We take a look at some of the greatest female revolutionary pioneers through time; women who changed the world as we know it by breaking boundaries in fields of science, government, aviation and more.
Each of these women dared to be first - challenging convention and stepping outside of their expected roles to create new opportunities for their sisters. From sport and physical feats to the first woman to obtain a degree, here are some of history's greatest female role models...
Picture credits: Rex Features and Getty Images
First woman in space
In 1963, former textile worker Valentina Tereshkova became the first woman to travel to space. The 26-year-old Russian was the fifth cosmonaut to go into the Earth's orbit.
First to receive a degree
A Venetian philosopher of noble descent, Elena Lucrezia Cornaro Piscopia was the first woman to receive a degree. She studied philosophy at the University of Padua, receiving a doctorate on 25 June 1678.
First female Doctor
The first recorded woman to graduate from medical school in 1849, Elizabeth Blackwell was the first female doctor in the USA and the first on the UK Medical Register, as well as a pioneer in educating women in medicine.
First to run a theatre
Successful English actress Laura Keene settled in New York City in 1855 and became the first woman to manage her own theatre and theatrical company. In a controversial twist, President Abraham Lincoln was assassinated whilst watching her production of Our American Cousin at Ford's Theatre, New York.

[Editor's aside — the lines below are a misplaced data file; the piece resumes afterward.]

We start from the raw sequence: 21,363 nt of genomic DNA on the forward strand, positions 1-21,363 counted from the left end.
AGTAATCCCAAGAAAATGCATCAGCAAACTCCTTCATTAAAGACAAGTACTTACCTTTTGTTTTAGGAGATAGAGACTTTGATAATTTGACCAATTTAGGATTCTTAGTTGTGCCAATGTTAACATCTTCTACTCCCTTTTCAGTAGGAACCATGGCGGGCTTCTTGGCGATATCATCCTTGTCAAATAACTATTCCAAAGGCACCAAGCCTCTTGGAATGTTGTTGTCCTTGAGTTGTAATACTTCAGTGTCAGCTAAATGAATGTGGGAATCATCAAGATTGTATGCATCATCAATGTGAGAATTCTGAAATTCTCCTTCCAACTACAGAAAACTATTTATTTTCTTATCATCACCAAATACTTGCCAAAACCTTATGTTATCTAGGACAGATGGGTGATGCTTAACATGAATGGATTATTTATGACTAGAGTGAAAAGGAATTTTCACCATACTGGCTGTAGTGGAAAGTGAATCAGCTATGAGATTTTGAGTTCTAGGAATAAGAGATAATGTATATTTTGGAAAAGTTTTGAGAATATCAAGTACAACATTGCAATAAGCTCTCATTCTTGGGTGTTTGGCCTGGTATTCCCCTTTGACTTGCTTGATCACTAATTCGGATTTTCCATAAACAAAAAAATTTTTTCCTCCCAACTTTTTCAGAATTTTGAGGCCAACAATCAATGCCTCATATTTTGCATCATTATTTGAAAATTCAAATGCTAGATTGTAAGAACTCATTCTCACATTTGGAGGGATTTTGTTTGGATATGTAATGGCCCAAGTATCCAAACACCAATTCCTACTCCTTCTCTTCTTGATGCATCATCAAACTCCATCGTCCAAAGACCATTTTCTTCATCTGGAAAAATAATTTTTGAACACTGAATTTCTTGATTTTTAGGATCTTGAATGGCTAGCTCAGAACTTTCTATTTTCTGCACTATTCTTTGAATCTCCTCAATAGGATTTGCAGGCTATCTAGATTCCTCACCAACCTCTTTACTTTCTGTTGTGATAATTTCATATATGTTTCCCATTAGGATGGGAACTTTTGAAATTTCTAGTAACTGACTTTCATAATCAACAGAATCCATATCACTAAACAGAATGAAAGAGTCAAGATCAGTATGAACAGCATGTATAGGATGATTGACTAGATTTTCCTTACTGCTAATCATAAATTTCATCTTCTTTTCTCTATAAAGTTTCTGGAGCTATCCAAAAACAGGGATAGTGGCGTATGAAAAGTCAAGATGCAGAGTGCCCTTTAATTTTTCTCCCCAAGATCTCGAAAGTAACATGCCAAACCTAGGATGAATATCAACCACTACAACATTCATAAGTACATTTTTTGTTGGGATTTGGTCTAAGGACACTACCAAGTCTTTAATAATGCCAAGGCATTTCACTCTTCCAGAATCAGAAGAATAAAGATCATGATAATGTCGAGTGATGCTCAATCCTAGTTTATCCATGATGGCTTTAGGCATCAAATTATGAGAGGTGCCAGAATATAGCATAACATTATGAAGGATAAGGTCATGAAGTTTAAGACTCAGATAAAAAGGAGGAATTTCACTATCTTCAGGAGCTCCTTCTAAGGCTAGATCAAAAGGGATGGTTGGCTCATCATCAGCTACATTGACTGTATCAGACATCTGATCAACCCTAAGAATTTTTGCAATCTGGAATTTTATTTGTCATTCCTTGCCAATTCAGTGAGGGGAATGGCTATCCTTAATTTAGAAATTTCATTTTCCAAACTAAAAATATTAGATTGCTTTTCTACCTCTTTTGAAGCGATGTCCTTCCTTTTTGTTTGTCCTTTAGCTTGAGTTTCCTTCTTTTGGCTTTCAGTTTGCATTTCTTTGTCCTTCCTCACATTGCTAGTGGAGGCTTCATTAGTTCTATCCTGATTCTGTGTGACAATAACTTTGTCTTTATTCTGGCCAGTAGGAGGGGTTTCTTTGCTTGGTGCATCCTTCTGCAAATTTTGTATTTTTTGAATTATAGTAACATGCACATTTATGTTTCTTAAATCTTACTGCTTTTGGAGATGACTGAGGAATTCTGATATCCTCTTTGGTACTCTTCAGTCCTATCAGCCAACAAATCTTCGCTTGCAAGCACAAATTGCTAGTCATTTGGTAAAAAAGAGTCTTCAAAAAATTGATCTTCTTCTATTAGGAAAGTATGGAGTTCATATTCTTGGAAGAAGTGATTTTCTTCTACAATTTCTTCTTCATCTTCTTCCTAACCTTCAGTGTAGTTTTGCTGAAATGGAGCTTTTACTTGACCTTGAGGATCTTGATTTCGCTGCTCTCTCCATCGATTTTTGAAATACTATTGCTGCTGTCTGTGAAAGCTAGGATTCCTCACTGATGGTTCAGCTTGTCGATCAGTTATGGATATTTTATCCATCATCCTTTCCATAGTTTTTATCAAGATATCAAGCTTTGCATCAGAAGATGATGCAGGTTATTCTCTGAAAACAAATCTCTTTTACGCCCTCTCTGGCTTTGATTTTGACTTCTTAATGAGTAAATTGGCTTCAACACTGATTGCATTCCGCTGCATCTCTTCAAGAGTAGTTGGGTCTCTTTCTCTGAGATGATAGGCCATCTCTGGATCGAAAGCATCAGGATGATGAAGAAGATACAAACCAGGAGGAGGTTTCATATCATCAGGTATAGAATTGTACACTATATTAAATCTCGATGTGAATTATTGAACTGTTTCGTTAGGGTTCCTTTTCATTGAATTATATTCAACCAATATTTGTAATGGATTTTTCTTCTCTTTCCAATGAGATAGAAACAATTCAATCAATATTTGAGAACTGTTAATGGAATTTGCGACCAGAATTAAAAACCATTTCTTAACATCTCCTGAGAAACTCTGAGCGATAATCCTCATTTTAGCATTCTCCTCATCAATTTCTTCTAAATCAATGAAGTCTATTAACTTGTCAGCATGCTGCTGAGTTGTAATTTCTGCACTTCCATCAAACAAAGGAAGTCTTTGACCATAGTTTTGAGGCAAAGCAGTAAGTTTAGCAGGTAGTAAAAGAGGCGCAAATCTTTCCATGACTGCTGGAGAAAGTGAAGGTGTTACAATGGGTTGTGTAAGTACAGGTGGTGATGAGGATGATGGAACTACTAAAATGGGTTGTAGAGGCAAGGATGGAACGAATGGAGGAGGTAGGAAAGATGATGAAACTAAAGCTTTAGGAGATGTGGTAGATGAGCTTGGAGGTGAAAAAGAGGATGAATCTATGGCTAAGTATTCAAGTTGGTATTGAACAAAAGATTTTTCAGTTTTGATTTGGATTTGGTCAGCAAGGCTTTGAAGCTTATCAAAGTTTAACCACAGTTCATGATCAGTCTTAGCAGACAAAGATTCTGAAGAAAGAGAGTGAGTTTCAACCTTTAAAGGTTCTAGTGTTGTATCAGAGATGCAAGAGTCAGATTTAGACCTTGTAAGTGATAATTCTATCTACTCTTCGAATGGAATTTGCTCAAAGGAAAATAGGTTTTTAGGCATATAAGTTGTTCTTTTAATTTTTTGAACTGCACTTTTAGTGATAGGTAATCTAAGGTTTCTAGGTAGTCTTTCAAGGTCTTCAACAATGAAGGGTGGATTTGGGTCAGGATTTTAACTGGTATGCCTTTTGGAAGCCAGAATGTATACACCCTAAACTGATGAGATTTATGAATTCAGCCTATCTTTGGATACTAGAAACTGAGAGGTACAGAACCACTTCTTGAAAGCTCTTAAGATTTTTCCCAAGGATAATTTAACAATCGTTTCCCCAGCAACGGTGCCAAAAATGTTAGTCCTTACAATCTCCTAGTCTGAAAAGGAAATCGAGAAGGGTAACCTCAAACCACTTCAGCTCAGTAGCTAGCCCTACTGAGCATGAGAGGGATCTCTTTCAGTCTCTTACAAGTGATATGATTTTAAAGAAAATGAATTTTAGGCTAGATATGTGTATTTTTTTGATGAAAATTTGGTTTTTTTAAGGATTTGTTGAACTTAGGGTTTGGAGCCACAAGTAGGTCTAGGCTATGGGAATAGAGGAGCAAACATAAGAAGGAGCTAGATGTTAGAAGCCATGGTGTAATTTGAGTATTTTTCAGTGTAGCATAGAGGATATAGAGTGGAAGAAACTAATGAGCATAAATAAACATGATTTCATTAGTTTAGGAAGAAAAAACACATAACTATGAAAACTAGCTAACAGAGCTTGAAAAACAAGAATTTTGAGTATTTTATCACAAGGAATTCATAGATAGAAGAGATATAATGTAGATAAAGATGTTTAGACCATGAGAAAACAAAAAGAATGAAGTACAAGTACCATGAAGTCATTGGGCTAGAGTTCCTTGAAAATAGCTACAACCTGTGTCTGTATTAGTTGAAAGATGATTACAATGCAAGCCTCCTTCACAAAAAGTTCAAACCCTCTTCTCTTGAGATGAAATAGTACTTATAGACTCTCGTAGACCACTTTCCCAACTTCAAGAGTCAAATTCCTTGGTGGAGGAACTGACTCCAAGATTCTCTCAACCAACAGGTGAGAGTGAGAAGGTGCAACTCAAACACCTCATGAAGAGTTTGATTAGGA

First to run for President of the USA
Although little known today, American suffragist Victoria Woodhull was the first woman to ever run for President of the United States in 1872. She made a fortune with her sister on the New York Stock Exchange and was one of the first women to open a Wall Street brokerage firm.
First to argue in the Supreme Court
Belva Lockwood was one of the first female lawyers in the United States. After fighting for seven years, the law school graduate was admitted to appear before the Supreme Court in 1873, working on a divorce case. For the first time in history, the verdict included a judgment forcing the husband to pay alimony.
First to publish a modern cookbook
Before Fannie Farmer's pioneering cookbook was published in 1896, recipes were handed down by word of mouth and never used exact measurements. Farmer's self-published The Boston Cooking School Cookbook changed the way Americans prepare food by advocating the use of standardised measurements in recipes.
First to win an Olympic Gold medal
Five times Wimbledon singles champion, Charlotte Cooper (on the right) became the first female to win an Olympic Gold Medal (for tennis) in 1900.
First to receive the Nobel Prize
Chemist and physicist Marie Curie was the first woman to be awarded the Nobel Prize in 1903, for her work on radiation.
First to lead a Muslim state
As the 11th prime minister of Pakistan, Benazir Bhutto became the first woman to head a Muslim state in 1988. She ended military dictatorship in the country, and was noted for her battle for women's rights. She was assassinated in a suicide attack in 2007.
First to be elected to British Parliament
Countess Constance Markiewicz was the first woman elected to England's House of Commons in 1918. However she did not take her seat, in protest against Britain’s policy in Ireland.
First to sit in British Parliament
Although not the first woman to be elected, Viscountess Nancy Astor was the first woman to take her seat in UK Parliament in 1919.
First to win the Pulitzer Prize for Fiction
Edith Wharton was awarded the distinguished Pulitzer Prize for Fiction in 1921 for her novel The Age of Innocence.